Another “Home Run” analogy by one of the Church’s great teachers

  4. Paul Says:

    There has to be some mint, dill or cummin on MPPC property to be tithed…

  5. MPPC member Says:

    Thank you Mary. What a great analogy.

    One of my frustrations is that I’m getting far more information from reading your two articles about what is going on between MPPC and the Presbytery than I’ve received from MPPC through its informational sessions with the congregation. MPPC’s congregation can handle receiving all of the details regarding communications between MPPC and the Presbytery. I encourage MPPC elders to fully disclose (without violating confidentiality of course) everything they’re able to disclose about this process to the congregation. I also encourage MPPC to use this time (now that the Presbytery has canceled our Nov. 3rd vote and we’ve been told another vote date won’t be scheduled until after the first of the year) for outreach to members to explain more about PCUSA and ECO and our Session’s vote to make the change. Let’s view the extra time as a blessing for increased time for communication with our congregation.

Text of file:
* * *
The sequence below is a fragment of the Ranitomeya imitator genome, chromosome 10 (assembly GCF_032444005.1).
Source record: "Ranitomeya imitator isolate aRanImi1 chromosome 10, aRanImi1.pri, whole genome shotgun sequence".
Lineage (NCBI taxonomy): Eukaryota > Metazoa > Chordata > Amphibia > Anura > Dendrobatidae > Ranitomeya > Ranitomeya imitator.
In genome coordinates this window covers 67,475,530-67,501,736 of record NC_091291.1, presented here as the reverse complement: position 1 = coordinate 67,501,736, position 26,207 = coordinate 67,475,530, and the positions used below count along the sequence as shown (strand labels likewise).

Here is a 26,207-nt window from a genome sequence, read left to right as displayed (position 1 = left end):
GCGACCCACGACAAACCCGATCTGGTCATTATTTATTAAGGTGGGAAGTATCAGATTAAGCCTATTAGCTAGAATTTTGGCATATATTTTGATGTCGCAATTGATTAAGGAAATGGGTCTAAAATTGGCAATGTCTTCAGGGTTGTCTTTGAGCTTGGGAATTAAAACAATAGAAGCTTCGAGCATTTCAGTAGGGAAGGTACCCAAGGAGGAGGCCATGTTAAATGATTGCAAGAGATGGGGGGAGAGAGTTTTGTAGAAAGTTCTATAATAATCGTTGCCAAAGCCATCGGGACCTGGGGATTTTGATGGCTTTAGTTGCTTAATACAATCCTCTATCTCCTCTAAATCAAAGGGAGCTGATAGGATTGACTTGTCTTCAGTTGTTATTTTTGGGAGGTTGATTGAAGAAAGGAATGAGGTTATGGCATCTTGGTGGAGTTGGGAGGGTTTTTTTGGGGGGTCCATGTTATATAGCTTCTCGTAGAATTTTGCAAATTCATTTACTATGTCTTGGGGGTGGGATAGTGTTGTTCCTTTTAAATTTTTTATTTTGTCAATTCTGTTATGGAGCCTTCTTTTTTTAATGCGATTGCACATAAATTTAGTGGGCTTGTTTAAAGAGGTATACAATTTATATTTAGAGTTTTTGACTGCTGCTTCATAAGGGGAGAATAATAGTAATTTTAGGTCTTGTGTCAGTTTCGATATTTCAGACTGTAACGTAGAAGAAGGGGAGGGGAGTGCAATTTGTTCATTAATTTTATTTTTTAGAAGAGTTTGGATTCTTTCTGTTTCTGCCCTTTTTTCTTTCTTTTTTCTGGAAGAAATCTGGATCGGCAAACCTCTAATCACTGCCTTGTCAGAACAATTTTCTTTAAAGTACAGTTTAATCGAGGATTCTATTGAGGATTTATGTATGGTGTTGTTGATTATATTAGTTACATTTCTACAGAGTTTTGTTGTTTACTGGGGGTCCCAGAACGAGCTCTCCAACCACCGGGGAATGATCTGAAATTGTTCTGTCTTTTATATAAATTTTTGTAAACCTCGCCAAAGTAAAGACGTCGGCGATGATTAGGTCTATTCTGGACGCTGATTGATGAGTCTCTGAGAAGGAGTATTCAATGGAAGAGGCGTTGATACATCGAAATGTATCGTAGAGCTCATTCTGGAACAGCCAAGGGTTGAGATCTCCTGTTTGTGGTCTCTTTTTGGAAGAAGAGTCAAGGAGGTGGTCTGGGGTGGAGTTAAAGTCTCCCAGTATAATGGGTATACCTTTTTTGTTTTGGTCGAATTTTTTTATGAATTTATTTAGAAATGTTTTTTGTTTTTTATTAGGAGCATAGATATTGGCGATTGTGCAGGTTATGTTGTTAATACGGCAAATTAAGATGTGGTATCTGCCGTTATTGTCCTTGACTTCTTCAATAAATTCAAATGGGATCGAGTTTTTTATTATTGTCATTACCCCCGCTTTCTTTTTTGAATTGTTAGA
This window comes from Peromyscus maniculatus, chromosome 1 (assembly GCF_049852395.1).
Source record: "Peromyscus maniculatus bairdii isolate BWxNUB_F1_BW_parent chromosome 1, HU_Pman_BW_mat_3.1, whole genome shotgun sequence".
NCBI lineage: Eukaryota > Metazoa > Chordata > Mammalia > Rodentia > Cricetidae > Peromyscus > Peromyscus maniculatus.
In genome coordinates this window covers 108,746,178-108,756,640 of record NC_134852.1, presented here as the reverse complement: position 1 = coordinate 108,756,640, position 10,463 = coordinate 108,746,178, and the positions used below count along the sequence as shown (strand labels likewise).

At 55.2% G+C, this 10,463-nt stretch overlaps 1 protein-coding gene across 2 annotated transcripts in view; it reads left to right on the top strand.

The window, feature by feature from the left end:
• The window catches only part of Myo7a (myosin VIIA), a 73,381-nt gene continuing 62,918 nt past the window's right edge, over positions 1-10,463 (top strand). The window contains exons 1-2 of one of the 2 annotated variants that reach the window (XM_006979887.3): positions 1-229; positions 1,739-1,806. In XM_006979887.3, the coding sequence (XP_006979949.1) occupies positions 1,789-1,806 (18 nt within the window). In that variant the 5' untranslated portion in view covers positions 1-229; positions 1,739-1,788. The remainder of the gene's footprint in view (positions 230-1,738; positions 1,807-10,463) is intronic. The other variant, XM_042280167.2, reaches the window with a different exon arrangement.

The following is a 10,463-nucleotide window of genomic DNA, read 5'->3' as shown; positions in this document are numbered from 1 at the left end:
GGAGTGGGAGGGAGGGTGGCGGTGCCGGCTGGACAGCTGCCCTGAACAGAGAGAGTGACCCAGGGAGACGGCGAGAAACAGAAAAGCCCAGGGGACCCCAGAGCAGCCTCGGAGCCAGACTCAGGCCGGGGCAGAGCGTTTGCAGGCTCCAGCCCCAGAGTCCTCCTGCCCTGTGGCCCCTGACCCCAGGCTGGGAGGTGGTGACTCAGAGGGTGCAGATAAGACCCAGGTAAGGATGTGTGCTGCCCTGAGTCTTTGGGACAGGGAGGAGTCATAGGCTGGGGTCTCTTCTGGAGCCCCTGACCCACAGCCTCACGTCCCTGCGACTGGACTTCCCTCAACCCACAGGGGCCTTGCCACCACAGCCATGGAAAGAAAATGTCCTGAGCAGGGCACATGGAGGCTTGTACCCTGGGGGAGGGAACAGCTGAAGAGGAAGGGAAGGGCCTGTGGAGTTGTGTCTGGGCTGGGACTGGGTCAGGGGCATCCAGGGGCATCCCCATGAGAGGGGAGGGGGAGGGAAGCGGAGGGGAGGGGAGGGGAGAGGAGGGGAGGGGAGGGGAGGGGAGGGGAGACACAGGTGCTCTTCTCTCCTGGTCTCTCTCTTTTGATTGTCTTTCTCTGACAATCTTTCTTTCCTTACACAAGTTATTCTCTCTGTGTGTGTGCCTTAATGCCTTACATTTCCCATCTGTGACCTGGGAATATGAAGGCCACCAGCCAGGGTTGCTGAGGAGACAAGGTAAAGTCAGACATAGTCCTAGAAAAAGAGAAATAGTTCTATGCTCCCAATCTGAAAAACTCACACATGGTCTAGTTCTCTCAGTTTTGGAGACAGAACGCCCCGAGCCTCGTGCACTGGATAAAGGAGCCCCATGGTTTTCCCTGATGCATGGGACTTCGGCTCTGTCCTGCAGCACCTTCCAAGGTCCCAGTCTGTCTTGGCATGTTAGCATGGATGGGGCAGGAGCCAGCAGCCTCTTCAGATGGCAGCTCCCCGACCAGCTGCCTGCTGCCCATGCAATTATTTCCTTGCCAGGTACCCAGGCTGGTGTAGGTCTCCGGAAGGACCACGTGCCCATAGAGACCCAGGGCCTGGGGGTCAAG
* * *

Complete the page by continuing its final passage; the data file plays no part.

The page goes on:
Mary – A Google search showed that there were two congregations with votes scheduled regarding leaving our Presbytery. MPPC’s was canceled. What was the outcome of the vote which was supposed to have taken place last Sunday, Oct. 20th? Did that church vote to leave and did that vote have any impact on the decision to cancel MPPC’s vote?

  6. […] Toddler Property Laws and the PC(USA) Trust Clause, October 23, 2013 […]

  7. […] Toddler Property Laws and the PC(USA) Trust Clause, Oct. 23, 2013 […]